And, dear brethren, we must acquire certain moral faculties and habits, as well as put aside their opposites. He will never do much for God who has not integrity of spirit. If we be guided by policy, if there be any mode of action for us but that which is straightforward, we shall make shipwreck before long. Resolve, dear brethren, that you can be poor, that you can be despised, that you can lose life itself, but that you cannot do a crooked thing. For you, let, the only policy be honesty.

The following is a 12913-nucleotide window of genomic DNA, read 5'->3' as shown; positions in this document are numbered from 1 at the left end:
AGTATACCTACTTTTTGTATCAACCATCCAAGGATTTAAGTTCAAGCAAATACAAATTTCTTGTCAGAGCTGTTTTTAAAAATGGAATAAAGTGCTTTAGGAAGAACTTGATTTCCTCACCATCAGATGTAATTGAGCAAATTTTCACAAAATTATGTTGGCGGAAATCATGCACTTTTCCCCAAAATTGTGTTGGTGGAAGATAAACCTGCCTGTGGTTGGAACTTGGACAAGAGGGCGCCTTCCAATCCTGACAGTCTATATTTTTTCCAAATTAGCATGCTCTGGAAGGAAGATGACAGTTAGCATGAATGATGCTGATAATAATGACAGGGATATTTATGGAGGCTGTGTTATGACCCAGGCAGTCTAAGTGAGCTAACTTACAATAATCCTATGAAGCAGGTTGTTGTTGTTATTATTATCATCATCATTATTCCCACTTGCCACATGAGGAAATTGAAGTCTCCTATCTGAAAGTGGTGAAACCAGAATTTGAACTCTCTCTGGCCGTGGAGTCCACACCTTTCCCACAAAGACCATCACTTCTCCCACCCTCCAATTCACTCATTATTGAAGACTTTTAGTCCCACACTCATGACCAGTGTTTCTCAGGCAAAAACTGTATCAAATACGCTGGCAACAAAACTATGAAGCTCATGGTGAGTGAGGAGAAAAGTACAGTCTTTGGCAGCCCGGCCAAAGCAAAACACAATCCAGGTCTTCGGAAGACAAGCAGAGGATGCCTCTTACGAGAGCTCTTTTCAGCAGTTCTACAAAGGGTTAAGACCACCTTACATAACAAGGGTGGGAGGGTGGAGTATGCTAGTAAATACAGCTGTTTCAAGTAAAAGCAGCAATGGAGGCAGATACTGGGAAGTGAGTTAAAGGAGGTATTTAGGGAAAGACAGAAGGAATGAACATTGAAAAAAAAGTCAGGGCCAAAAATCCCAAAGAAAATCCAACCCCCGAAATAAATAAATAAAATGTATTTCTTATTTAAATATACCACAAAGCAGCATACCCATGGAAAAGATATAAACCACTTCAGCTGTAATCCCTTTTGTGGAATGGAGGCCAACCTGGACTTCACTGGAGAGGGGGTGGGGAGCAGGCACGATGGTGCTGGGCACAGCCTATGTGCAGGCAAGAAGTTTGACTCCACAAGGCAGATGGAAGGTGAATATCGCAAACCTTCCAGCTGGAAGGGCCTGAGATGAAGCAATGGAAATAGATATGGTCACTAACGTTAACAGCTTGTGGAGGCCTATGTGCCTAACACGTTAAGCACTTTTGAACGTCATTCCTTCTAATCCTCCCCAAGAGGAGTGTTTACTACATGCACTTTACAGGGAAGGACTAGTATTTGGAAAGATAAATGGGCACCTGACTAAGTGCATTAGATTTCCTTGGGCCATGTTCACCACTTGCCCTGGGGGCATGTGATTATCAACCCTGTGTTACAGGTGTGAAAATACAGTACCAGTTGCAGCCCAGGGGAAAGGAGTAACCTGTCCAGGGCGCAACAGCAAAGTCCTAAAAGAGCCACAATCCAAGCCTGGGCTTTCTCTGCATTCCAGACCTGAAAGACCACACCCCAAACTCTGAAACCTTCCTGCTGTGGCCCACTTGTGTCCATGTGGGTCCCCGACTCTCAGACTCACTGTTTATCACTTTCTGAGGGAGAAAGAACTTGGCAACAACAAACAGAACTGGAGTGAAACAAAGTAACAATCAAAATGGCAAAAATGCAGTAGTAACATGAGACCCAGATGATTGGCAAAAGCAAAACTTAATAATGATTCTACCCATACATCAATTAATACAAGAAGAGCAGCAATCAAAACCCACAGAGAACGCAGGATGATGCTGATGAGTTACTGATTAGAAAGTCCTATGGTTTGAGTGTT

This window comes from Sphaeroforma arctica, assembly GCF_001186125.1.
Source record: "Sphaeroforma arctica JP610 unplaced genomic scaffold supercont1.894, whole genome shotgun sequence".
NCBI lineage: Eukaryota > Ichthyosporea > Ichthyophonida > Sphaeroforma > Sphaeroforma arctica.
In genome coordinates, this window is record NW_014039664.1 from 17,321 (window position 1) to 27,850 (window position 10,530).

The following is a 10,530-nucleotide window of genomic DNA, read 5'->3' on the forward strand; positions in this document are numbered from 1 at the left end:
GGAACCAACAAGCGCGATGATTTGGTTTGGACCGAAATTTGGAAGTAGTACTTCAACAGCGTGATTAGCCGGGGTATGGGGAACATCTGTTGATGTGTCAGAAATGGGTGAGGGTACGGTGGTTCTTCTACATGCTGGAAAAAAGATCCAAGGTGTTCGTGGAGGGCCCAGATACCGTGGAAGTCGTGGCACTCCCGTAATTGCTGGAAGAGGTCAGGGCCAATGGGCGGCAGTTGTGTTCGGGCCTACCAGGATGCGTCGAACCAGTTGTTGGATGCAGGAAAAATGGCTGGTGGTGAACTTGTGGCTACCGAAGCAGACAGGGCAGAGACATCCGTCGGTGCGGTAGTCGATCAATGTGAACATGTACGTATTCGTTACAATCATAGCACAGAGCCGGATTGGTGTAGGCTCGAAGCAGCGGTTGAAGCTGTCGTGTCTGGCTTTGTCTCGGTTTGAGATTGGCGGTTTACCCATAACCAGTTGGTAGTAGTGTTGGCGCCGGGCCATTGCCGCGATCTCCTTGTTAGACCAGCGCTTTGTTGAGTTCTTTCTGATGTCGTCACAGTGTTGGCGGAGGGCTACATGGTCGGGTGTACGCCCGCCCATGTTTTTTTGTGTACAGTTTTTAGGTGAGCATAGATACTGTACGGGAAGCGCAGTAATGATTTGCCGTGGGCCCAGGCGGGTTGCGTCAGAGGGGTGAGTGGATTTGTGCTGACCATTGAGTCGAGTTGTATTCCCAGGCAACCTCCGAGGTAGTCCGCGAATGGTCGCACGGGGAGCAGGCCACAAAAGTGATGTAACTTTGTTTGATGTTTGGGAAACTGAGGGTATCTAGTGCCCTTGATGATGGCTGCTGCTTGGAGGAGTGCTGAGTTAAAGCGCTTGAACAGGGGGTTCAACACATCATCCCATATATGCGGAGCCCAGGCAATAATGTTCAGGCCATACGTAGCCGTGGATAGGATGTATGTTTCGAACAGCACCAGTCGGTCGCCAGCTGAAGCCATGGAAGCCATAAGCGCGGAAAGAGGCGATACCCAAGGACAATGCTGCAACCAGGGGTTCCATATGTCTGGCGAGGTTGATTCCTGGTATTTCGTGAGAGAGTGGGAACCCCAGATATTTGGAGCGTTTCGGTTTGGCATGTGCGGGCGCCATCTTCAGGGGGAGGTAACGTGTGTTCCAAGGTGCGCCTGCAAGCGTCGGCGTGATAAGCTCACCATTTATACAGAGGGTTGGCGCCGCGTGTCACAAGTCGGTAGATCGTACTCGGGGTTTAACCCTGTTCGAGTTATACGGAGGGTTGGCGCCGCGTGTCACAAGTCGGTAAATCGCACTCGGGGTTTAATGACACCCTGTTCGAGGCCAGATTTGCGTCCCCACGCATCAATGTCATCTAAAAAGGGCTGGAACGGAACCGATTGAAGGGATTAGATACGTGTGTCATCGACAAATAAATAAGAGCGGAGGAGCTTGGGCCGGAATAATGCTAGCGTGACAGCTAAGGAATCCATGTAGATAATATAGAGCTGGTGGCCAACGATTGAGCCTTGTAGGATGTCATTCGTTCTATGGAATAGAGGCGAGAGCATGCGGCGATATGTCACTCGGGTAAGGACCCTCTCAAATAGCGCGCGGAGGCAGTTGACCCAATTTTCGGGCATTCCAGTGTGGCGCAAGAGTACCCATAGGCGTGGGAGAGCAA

May you also possess the grand moral characteristic of courage. By this we do not mean impertinence, impudence, or self-conceit; but real courage to do and say calmly the right thing, and to go straight on at all hazards, though there should be none to give you a good word. I am astonished at the number of Christians who are afraid to speak the truth to their brethren. I thank God I can say this, there is no member of my church, no officer of the church, and no man in the world to whom I am afraid to say before his face what I would say behind his back. Under God I owe my position in my own church to the absence of all policy, and the habit of saying what I mean. The plan of making things pleasant all round is a perilous as well as a wicked one. If you say one thing to one man, and another to another, they will one day compare notes and find you out, and then you will be despised. The man of two faces will sooner or later be the object of contempt, and justly so. Above all things avoid cowardice, for it makes men liars. If you have anything that you feel you ought to say about a man, let the measure of what you say be this-- "How much dare I say to his face?" You must not allow yourselves a word more in censure of any man living. If that be your rule, your courage will save you from a thousand difficulties, and win you lasting respect.